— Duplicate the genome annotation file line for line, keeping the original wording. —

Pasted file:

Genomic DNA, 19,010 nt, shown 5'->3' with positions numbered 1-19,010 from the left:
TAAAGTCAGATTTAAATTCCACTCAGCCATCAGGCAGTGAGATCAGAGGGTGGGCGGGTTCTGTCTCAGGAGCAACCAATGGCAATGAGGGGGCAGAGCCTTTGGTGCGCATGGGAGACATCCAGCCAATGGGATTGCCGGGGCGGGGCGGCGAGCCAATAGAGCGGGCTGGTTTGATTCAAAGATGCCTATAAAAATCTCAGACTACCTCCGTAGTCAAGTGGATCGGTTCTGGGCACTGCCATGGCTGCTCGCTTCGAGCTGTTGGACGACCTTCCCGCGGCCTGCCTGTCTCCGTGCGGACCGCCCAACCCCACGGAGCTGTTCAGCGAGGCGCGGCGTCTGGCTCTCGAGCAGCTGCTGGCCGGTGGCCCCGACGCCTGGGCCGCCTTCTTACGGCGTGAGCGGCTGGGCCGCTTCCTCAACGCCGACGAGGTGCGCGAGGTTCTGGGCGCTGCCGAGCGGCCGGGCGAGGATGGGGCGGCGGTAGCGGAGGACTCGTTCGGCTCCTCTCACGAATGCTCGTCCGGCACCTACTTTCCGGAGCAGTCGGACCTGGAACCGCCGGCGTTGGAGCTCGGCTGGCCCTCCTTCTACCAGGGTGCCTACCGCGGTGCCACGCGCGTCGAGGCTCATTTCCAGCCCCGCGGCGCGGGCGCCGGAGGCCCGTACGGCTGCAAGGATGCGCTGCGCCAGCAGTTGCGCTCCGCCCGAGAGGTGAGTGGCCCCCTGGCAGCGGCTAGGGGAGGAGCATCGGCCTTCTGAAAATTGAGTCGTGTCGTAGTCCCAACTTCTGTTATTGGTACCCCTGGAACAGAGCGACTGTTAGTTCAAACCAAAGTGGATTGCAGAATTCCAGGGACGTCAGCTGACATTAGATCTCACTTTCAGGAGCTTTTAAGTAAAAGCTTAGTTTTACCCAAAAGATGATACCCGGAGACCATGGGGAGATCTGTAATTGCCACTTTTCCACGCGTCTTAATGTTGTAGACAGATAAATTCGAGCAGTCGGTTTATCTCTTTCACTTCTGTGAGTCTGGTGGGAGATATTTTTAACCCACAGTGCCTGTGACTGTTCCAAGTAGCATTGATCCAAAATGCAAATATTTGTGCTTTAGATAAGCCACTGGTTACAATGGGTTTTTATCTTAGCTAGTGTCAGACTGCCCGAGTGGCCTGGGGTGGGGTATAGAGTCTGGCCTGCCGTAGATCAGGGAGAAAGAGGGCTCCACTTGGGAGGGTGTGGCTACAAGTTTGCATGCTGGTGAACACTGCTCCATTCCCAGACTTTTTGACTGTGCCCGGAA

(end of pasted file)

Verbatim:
Genomic DNA, 19,010 nt, shown 5'->3' with positions numbered 1-19,010 from the left:
TAAAGTCAGATTTAAATTCCACTCAGCCATCAGGCAGTGAGATCAGAGGGTGGGCGGGTTCTGTCTCAGGAGCAACCAATGGCAATGAGGGGGCAGAGCCTTTGGTGCGCATGGGAGACATCCAGCCAATGGGATTGCCGGGGCGGGGCGGCGAGCCAATAGAGCGGGCTGGTTTGATTCAAAGATGCCTATAAAAATCTCAGACTACCTCCGTAGTCAAGTGGATCGGTTCTGGGCACTGCCATGGCTGCTCGCTTCGAGCTGTTGGACGACCTTCCCGCGGCCTGCCTGTCTCCGTGCGGACCGCCCAACCCCACGGAGCTGTTCAGCGAGGCGCGGCGTCTGGCTCTCGAGCAGCTGCTGGCCGGTGGCCCCGACGCCTGGGCCGCCTTCTTACGGCGTGAGCGGCTGGGCCGCTTCCTCAACGCCGACGAGGTGCGCGAGGTTCTGGGCGCTGCCGAGCGGCCGGGCGAGGATGGGGCGGCGGTAGCGGAGGACTCGTTCGGCTCCTCTCACGAATGCTCGTCCGGCACCTACTTTCCGGAGCAGTCGGACCTGGAACCGCCGGCGTTGGAGCTCGGCTGGCCCTCCTTCTACCAGGGTGCCTACCGCGGTGCCACGCGCGTCGAGGCTCATTTCCAGCCCCGCGGCGCGGGCGCCGGAGGCCCGTACGGCTGCAAGGATGCGCTGCGCCAGCAGTTGCGCTCCGCCCGAGAGGTGAGTGGCCCCCTGGCAGCGGCTAGGGGAGGAGCATCGGCCTTCTGAAAATTGAGTCGTGTCGTAGTCCCAACTTCTGTTATTGGTACCCCTGGAACAGAGCGACTGTTAGTTCAAACCAAAGTGGATTGCAGAATTCCAGGGACGTCAGCTGACATTAGATCTCACTTTCAGGAGCTTTTAAGTAAAAGCTTAGTTTTACCCAAAAGATGATACCCGGAGACCATGGGGAGATCTGTAATTGCCACTTTTCCACGCGTCTTAATGTTGTAGACAGATAAATTCGAGCAGTCGGTTTATCTCTTTCACTTCTGTGAGTCTGGTGGGAGATATTTTTAACCCACAGTGCCTGTGACTGTTCCAAGTAGCATTGATCCAAAATGCAAATATTTGTGCTTTAGATAAGCCACTGGTTACAATGGGTTTTTATCTTAGCTAGTGTCAGACTGCCCGAGTGGCCTGGGGTGGGGTATAGAGTCTGGCCTGCCGTAGATCAGGGAGAAAGAGGGCTCCACTTGGGAGGGTGTGGCTACAAGTTTGCATGCTGGTGAACACTGCTCCATTCCCAGACTTTTTGACTGTGCCCGGAA